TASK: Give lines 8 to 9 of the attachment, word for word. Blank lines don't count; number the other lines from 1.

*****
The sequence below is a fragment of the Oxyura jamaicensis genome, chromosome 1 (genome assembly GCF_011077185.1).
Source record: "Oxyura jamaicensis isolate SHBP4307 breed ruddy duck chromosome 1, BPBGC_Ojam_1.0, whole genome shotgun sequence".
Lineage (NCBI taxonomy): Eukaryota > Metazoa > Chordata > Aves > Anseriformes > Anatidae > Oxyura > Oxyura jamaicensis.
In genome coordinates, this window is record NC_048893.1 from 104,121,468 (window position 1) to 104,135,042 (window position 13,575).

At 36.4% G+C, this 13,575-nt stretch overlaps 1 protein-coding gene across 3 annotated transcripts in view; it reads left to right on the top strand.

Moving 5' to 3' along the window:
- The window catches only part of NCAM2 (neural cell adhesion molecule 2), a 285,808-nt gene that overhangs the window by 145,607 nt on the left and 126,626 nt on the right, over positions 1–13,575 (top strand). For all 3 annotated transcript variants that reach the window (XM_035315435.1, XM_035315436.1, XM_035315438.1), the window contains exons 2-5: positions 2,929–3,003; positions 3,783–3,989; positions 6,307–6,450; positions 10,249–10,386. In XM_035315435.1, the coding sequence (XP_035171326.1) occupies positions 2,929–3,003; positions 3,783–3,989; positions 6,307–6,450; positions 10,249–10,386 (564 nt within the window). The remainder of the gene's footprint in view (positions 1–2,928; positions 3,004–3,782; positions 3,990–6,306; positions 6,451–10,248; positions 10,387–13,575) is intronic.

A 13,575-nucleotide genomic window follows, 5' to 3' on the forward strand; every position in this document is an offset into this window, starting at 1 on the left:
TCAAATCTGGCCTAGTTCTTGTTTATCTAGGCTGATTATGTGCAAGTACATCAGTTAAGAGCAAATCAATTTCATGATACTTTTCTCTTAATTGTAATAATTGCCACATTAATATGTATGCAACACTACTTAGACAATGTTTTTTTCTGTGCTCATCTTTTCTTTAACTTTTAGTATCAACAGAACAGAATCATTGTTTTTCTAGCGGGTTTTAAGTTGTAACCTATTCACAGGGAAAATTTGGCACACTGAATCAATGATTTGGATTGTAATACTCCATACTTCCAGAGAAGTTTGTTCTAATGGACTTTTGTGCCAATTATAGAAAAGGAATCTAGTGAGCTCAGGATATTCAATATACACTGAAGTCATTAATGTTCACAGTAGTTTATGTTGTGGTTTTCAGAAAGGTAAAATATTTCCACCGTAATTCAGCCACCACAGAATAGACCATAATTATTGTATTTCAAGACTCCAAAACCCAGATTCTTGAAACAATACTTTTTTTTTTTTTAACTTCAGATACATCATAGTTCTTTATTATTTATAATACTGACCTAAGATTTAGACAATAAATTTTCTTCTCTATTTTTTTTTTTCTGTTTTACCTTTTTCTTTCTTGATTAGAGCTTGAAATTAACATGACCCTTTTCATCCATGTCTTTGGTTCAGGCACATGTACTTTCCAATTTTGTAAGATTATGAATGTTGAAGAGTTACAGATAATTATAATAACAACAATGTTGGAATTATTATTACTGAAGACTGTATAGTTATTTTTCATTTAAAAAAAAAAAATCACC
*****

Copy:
A 13,575-nucleotide genomic window follows, 5' to 3' on the forward strand; every position in this document is an offset into this window, starting at 1 on the left:
TCAAATCTGGCCTAGTTCTTGTTTATCTAGGCTGATTATGTGCAAGTACATCAGTTAAGAGCAAATCAATTTCATGATACTTTTCTCTTAATTGTAATAATTGCCACATTAATATGTATGCAACACTACTTAGACAATGTTTTTTTCTGTGCTCATCTTTTCTTTAACTTTTAGTATCAACAGAACAGAATCATTGTTTTTCTAGCGGGTTTTAAGTTGTAACCTATTCACAGGGAAAATTTGGCACACTGAATCAATGATTTGGATTGTAATACTCCATACTTCCAGAGAAGTTTGTTCTAATGGACTTTTGTGCCAATTATAGAAAAGGAATCTAGTGAGCTCAGGATATTCAATATACACTGAAGTCATTAATGTTCACAGTAGTTTATGTTGTGGTTTTCAGAAAGGTAAAATATTTCCACCGTAATTCAGCCACCACAGAATAGACCATAATTATTGTATTTCAAGACTCCAAAACCCAGATTCTTGAAACAATACTTTTTTTTTTTTTAACTTCAGATACATCATAGTTCTTTATTATTTATAATACTGACCTAAGATTTAGACAATAAATTTTCTTCTCTATTTTTTTTTTTCTGTTTTACCTTTTTCTTTCTTGATTAGAGCTTGAAATTAACATGACCCTTTTCATCCATGTCTTTGGTTCAGGCACATGTACTTTCCAATTTTGTAAGATTATGAATGTTGAAGAGTTACAGATAATTATAATAACAACAATGTTGGAATTATTATTACTGAAGACTGTATAGTTATTTTTCATTTAAAAAAAAAAAATCACC